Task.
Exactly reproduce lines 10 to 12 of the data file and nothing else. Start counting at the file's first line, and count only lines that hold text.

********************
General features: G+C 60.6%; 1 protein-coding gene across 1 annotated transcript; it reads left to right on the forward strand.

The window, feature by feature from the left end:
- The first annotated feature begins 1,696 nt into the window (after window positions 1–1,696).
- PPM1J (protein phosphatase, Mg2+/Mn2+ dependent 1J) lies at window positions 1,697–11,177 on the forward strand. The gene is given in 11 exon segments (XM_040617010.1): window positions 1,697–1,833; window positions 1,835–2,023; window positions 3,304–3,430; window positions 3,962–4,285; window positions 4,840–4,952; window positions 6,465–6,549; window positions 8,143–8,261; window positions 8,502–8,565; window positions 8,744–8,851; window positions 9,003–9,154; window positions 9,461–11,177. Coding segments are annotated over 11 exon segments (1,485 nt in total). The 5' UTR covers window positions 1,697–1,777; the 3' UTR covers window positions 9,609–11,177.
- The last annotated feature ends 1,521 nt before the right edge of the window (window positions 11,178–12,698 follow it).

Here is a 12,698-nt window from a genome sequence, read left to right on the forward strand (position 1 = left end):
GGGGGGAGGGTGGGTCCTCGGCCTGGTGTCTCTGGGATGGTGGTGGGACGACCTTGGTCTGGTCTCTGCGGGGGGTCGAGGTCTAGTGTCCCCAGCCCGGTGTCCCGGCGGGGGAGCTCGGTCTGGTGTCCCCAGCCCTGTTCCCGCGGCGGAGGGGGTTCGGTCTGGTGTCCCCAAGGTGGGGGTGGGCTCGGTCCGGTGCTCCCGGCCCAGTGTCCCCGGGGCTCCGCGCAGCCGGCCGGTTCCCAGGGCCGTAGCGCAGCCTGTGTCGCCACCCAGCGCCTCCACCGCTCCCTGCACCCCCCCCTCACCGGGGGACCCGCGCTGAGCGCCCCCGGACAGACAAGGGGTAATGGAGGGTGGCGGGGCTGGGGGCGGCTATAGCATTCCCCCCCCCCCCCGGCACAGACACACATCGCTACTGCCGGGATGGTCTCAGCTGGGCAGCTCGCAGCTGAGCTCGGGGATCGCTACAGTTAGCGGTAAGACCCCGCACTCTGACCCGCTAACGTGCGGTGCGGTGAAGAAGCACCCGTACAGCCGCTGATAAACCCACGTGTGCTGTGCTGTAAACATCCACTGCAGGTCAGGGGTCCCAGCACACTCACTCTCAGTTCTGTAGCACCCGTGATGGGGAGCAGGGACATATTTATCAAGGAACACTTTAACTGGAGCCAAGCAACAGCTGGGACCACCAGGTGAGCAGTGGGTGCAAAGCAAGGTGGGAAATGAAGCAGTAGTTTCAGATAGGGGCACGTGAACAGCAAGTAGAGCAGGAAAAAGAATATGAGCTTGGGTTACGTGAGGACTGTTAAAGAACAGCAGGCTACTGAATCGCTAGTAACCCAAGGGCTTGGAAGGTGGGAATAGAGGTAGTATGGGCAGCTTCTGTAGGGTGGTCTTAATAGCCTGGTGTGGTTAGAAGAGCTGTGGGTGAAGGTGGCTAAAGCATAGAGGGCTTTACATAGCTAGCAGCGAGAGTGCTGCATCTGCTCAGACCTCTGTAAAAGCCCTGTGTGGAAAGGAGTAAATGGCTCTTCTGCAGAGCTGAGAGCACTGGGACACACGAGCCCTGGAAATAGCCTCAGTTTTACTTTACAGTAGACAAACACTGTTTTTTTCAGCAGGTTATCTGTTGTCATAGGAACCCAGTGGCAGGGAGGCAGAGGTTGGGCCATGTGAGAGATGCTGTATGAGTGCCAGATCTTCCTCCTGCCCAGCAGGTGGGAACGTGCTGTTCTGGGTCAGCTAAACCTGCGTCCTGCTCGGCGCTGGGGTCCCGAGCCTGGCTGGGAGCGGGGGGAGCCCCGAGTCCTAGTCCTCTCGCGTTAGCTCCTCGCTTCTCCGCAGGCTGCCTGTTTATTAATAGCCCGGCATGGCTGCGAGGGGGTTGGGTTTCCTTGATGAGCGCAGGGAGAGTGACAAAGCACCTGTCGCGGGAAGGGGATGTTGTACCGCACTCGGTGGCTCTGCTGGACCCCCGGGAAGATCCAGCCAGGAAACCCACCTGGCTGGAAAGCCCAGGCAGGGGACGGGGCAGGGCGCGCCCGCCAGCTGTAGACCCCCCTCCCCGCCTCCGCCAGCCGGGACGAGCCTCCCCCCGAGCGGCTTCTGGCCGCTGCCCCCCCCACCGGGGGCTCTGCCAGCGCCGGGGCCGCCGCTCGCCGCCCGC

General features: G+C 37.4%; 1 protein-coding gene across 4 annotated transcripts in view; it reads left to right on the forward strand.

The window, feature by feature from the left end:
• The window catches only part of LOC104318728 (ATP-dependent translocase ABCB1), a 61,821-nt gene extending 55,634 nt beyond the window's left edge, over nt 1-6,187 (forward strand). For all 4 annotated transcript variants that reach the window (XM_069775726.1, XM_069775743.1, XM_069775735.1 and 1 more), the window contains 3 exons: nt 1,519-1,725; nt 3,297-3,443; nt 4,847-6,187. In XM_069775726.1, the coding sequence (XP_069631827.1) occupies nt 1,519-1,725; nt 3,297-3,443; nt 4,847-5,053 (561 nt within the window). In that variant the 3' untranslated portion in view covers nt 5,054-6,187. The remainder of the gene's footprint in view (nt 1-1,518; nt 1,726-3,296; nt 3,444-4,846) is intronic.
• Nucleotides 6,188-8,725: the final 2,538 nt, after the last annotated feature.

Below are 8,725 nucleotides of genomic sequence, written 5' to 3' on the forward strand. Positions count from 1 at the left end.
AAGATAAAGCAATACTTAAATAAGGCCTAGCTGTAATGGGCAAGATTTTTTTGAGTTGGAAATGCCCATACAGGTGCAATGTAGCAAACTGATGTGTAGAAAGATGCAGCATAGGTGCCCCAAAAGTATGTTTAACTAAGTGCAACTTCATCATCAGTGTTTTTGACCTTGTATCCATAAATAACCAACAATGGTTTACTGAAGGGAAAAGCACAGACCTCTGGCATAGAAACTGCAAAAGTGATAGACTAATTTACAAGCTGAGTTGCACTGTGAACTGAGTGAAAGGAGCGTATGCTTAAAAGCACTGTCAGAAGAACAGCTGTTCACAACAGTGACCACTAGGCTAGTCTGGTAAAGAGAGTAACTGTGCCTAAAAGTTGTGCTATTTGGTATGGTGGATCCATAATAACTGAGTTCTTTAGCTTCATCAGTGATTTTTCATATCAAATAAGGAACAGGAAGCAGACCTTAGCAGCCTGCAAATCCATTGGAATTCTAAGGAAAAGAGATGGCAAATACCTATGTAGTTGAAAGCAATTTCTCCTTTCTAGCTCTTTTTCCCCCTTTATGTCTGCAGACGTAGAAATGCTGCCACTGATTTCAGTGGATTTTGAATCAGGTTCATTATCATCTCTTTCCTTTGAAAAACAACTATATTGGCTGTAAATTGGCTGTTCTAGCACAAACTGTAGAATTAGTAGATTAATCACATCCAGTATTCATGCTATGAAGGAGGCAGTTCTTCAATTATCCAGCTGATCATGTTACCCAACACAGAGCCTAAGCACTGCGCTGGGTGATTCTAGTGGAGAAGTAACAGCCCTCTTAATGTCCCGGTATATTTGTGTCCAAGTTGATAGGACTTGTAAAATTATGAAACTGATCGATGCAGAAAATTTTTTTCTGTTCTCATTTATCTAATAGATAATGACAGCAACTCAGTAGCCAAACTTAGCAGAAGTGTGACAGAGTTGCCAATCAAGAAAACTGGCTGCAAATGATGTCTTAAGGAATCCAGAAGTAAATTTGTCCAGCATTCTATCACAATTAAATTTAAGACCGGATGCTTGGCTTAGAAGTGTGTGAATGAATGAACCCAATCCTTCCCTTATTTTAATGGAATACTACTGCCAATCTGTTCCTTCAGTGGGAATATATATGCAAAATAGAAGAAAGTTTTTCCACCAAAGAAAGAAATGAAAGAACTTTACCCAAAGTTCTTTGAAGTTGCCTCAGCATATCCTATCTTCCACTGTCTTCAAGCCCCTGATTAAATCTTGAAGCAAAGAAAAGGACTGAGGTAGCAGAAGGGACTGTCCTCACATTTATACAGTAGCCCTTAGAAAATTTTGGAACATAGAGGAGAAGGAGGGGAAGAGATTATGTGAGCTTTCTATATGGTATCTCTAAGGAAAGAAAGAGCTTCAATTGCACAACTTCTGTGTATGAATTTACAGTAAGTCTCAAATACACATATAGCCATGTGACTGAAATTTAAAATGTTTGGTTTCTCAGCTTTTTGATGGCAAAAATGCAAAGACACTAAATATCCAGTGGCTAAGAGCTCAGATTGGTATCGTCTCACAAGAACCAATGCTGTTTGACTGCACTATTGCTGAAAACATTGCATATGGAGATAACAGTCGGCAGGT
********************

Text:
• The window catches only part of LOC104318728 (ATP-dependent translocase ABCB1), a 61,821-nt gene extending 55,634 nt beyond the window's left edge, over nt 1-6,187 (forward strand). For all 4 annotated transcript variants that reach the window (XM_069775726.1, XM_069775743.1, XM_069775735.1 and 1 more), the window contains 3 exons: nt 1,519-1,725; nt 3,297-3,443; nt 4,847-6,187. In XM_069775726.1, the coding sequence (XP_069631827.1) occupies nt 1,519-1,725; nt 3,297-3,443; nt 4,847-5,053 (561 nt within the window). In that variant the 3' untranslated portion in view covers nt 5,054-6,187. The remainder of the gene's footprint in view (nt 1-1,518; nt 1,726-3,296; nt 3,444-4,846) is intronic.
• Nucleotides 6,188-8,725: the final 2,538 nt, after the last annotated feature.

Below are 8,725 nucleotides of genomic sequence, written 5' to 3' on the forward strand. Positions count from 1 at the left end.